CoreSpirit

3 Hacks to Have Lucid Dreams

By: Angelica Nelson
June 20
3 Hacks to Have Lucid Dreams

In the 2010 movie "Inception," Cobb (Leonardo DiCaprio) explains his spouse Mal's trick for differentiating reality in the fantastic dreamscape where the majority of the film takes place: He uses what he calls a totem, a spinning top which won't ever fall over while he is dreaming. But a totem, known to psychologists who examine lucid dreams is of ways to tell if you are asleep, a new study from Australia finds.

If you have ever understood you're dreaming while you're asleep, you have had what is known as a lucid dream. Though these dreams can occur by chance, you can find communities of people who try various methods to bring them about.

So, in the new study, investigators made a decision to take these methods to work, testing out which techniques worked best for inducing lucid dreams. If people know how to effectively cause a lucid dream, then scientists will have the ability to find out more about the dreams themselves down the road, the researchers stated.

"Ultimately, I want to develop techniques that are effective enough to permit serious exploration of the many potential benefits and applications of lucid dreaming," said lead researcher Denholm Aspy, a visiting research fellow in psychology at the University of Adelaide in Australia.

From the analysis, which was published in the journal Dreaming in September, the investigators asked almost 170 participants to test out three techniques which were said to increase the probability of lucid dreaming.

Among the techniques examined in the analysis was the usage of reality checks. These included closing one's lips and attempting to inhale; in a dream, you could get the feeling of breathing in since your body perceives the change in facial muscles. The other simple check was reading printed text, and that, in dreams, often changes from one reading to another, the investigators stated.

The two other techniques were known as "wake back to bed" and"mnemonic induction of lucid dreams" (MILD). Both strategies involve waking up for a few minutes after 5 hours of sleep before heading back to bed, however, the MILD technique also involves repeating the phrase,"Next time I'm dreaming, I will remember that I'm dreaming," before falling back to sleep.

At the start of the study, the participants listed the number of lucid dreams they had over the span of a week. Subsequently, for the next week, the participants were randomly assigned to one of the 3 groups: reality check, reality check and wake back to bed, and reality check and wake back to bed plus MILD. The participants listed the amount of lucid dreams they had.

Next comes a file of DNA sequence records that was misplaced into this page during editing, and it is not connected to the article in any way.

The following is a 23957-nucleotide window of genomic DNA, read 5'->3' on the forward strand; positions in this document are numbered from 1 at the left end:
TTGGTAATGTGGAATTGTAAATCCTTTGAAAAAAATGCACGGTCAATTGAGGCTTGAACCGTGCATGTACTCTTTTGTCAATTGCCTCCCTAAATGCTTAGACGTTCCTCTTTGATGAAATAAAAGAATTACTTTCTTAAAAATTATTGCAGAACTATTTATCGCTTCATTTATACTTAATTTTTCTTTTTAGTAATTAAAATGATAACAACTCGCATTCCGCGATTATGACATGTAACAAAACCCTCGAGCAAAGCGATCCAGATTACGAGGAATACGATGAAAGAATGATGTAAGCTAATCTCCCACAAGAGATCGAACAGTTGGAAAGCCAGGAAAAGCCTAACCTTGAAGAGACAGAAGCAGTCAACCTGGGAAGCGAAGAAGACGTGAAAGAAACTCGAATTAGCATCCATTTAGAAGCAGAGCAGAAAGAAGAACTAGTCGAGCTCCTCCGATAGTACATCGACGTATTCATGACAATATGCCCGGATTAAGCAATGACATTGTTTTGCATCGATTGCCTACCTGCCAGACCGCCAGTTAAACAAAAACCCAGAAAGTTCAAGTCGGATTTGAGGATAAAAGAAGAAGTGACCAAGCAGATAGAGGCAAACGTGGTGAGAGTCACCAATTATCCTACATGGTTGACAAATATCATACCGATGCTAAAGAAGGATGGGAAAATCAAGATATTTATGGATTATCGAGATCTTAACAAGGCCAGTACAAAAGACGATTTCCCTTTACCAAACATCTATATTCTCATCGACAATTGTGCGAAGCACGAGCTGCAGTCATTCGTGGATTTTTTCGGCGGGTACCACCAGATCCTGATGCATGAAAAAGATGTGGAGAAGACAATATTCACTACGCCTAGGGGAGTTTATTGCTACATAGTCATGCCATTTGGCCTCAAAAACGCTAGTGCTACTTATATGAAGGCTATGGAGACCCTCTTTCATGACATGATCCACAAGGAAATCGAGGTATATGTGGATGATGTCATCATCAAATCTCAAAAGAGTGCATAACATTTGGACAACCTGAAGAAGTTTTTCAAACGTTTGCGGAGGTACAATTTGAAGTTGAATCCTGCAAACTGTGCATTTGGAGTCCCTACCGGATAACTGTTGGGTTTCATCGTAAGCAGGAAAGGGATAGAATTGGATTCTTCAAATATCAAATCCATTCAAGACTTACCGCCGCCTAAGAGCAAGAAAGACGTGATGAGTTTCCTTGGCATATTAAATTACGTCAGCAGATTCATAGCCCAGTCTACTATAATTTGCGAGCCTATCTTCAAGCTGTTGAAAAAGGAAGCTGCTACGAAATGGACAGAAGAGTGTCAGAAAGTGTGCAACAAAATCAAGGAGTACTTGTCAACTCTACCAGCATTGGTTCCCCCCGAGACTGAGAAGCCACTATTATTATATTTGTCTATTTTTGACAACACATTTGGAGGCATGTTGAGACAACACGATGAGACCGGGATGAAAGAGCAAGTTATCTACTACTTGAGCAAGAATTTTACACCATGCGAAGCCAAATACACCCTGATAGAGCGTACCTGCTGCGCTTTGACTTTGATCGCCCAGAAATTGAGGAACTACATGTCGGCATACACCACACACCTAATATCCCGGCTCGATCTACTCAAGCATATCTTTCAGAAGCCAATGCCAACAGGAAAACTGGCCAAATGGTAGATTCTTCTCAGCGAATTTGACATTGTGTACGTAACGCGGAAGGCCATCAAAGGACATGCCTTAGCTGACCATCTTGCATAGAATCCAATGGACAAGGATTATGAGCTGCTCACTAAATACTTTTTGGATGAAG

The researchers discovered that when all 3 techniques were used (the third group), individuals could remember more lucid dreams after fourteen days than people who had completed just a couple of the techniques. The team that tried all three methods reported having a lucid dream 17 percent of the time. And falling asleep within five minutes of practicing the MILD approach bumped the success rate up to approximately 46 percent compared to people who tried this technique but took longer to fall asleep. Reality tests alone, however, weren't connected with a greater rate of lucid dreams.

"Inception" fans should not necessarily throw their collectible tops. Aspy states that additional research that ran as long as three weeks found greater success with reality checks. Maybe this technique was not as effective in the new study because the participants did not have sufficient time to develop the habit to the point they would think to try it dreaming, Aspy explained.

Dr. Rafael Pelayo, a sleep medicine specialist at Stanford University who wasn't involved in the study, stated that "it's nice that there's actual research" of lucid dreaming today.

Pelayo noted that lucid dreaming did not appear to be connected to a decrease in sleep quality, but this may be an area for future study. Some brain-scan research have implied that when a individual is undergoing a lucid dream, the brain is in a kind of hybrid sleep-awake condition instead of fully asleep, he explained.

In the future, the researchers expect to study practical applications for lucid dreaming, although these are still mostly speculative, Aspy said. Some research, for instance, indicates that lucid dreaming may be utilized to practice crafts and hobbies, then see an improvement in waking life.

"We're touching on some things that are hard to know," Pelayo says. He believes it is unlikely, for example, that athletes may use lucid dreaming to efficiently practice their game, but he's also interested in seeing what future study reveals down the road. It is likely that one day, individuals with post-traumatic stress disorder may use lucid dreaming to help prevent nightmares, '' he explained. However, to study these applications,"the first step is teaching people to reliably do lucid dreaming, and that's what this paper offered," he added.

"Lucid dreaming has been around for a long time," Pelayo said. "There are online communities around it, people buying supplements online, so adding some science can only be helpful. I think it's long overdue."